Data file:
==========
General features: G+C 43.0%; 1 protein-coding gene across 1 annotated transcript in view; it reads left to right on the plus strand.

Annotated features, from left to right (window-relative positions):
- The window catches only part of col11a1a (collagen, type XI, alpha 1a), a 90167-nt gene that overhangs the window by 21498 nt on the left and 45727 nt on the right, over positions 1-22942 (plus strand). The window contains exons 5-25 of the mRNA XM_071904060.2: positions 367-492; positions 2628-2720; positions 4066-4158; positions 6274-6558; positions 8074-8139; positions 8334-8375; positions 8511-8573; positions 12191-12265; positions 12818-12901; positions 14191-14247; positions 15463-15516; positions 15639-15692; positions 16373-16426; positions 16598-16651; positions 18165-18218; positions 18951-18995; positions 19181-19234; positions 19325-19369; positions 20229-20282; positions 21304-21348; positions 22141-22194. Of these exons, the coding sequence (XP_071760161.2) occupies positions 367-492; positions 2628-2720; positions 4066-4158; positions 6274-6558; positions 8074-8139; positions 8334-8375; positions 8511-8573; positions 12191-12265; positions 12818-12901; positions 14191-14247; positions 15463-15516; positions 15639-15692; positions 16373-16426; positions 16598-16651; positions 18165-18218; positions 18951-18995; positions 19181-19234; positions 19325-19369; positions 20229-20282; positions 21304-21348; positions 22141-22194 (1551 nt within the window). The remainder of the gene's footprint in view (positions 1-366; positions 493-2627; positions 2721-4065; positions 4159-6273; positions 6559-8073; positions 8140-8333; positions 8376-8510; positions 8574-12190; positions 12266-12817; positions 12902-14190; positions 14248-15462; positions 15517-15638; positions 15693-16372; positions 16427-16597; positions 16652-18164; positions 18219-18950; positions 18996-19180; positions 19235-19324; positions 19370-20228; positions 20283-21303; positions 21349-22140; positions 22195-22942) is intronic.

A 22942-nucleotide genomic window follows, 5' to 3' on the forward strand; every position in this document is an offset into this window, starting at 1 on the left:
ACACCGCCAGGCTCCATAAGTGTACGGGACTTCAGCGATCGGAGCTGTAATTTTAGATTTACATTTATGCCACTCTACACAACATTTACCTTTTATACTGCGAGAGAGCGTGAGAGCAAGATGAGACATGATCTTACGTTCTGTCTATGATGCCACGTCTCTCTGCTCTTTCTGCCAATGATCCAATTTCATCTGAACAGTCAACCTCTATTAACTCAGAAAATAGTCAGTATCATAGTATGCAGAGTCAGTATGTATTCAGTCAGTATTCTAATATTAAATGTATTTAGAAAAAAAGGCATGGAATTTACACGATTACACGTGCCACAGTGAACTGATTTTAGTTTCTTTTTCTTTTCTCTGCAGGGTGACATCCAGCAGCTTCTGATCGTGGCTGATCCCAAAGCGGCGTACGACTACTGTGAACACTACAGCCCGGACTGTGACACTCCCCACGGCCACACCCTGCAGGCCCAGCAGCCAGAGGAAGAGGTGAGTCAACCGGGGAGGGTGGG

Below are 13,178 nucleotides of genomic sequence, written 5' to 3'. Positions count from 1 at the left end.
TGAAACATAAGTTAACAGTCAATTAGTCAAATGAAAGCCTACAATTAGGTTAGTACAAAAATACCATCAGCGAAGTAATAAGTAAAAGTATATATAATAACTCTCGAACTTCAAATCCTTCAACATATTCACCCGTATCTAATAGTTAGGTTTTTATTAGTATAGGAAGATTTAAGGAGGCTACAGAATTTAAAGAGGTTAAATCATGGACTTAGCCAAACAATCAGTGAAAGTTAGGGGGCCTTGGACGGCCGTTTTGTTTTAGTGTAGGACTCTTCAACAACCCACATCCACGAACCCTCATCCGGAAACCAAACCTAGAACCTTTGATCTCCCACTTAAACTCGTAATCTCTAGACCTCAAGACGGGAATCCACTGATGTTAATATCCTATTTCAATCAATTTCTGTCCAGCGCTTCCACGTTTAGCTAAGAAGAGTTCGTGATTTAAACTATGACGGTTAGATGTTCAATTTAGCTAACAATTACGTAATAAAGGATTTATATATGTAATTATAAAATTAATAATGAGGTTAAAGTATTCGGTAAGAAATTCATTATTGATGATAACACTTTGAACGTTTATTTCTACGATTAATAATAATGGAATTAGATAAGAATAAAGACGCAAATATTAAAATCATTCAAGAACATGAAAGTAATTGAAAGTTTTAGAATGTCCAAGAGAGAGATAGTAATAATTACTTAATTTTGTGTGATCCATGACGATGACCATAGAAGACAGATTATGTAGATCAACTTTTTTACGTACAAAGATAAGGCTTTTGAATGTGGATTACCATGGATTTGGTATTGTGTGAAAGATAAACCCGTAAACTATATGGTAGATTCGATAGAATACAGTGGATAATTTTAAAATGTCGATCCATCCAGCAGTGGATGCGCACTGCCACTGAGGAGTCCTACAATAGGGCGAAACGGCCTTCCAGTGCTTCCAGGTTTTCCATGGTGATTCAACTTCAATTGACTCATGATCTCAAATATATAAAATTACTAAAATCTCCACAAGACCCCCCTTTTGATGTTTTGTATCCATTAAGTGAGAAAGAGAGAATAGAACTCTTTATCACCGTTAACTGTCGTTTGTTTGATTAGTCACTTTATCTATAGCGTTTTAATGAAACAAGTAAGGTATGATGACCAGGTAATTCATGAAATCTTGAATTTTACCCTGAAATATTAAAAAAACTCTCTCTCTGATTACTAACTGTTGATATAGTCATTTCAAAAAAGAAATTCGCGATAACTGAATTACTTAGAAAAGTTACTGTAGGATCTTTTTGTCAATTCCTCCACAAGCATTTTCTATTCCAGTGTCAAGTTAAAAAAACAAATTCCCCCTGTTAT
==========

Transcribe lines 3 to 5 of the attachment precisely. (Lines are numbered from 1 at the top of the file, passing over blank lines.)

- The window catches only part of col11a1a (collagen, type XI, alpha 1a), a 90167-nt gene that overhangs the window by 21498 nt on the left and 45727 nt on the right, over positions 1-22942 (plus strand). The window contains exons 5-25 of the mRNA XM_071904060.2: positions 367-492; positions 2628-2720; positions 4066-4158; positions 6274-6558; positions 8074-8139; positions 8334-8375; positions 8511-8573; positions 12191-12265; positions 12818-12901; positions 14191-14247; positions 15463-15516; positions 15639-15692; positions 16373-16426; positions 16598-16651; positions 18165-18218; positions 18951-18995; positions 19181-19234; positions 19325-19369; positions 20229-20282; positions 21304-21348; positions 22141-22194. Of these exons, the coding sequence (XP_071760161.2) occupies positions 367-492; positions 2628-2720; positions 4066-4158; positions 6274-6558; positions 8074-8139; positions 8334-8375; positions 8511-8573; positions 12191-12265; positions 12818-12901; positions 14191-14247; positions 15463-15516; positions 15639-15692; positions 16373-16426; positions 16598-16651; positions 18165-18218; positions 18951-18995; positions 19181-19234; positions 19325-19369; positions 20229-20282; positions 21304-21348; positions 22141-22194 (1551 nt within the window). The remainder of the gene's footprint in view (positions 1-366; positions 493-2627; positions 2721-4065; positions 4159-6273; positions 6559-8073; positions 8140-8333; positions 8376-8510; positions 8574-12190; positions 12266-12817; positions 12902-14190; positions 14248-15462; positions 15517-15638; positions 15693-16372; positions 16427-16597; positions 16652-18164; positions 18219-18950; positions 18996-19180; positions 19235-19324; positions 19370-20228; positions 20283-21303; positions 21349-22140; positions 22195-22942) is intronic.

A 22942-nucleotide genomic window follows, 5' to 3' on the forward strand; every position in this document is an offset into this window, starting at 1 on the left:
ACACCGCCAGGCTCCATAAGTGTACGGGACTTCAGCGATCGGAGCTGTAATTTTAGATTTACATTTATGCCACTCTACACAACATTTACCTTTTATACTGCGAGAGAGCGTGAGAGCAAGATGAGACATGATCTTACGTTCTGTCTATGATGCCACGTCTCTCTGCTCTTTCTGCCAATGATCCAATTTCATCTGAACAGTCAACCTCTATTAACTCAGAAAATAGTCAGTATCATAGTATGCAGAGTCAGTATGTATTCAGTCAGTATTCTAATATTAAATGTATTTAGAAAAAAAGGCATGGAATTTACACGATTACACGTGCCACAGTGAACTGATTTTAGTTTCTTTTTCTTTTCTCTGCAGGGTGACATCCAGCAGCTTCTGATCGTGGCTGATCCCAAAGCGGCGTACGACTACTGTGAACACTACAGCCCGGACTGTGACACTCCCCACGGCCACACCCTGCAGGCCCAGCAGCCAGAGGAAGAGGTGAGTCAACCGGGGAGGGTGGG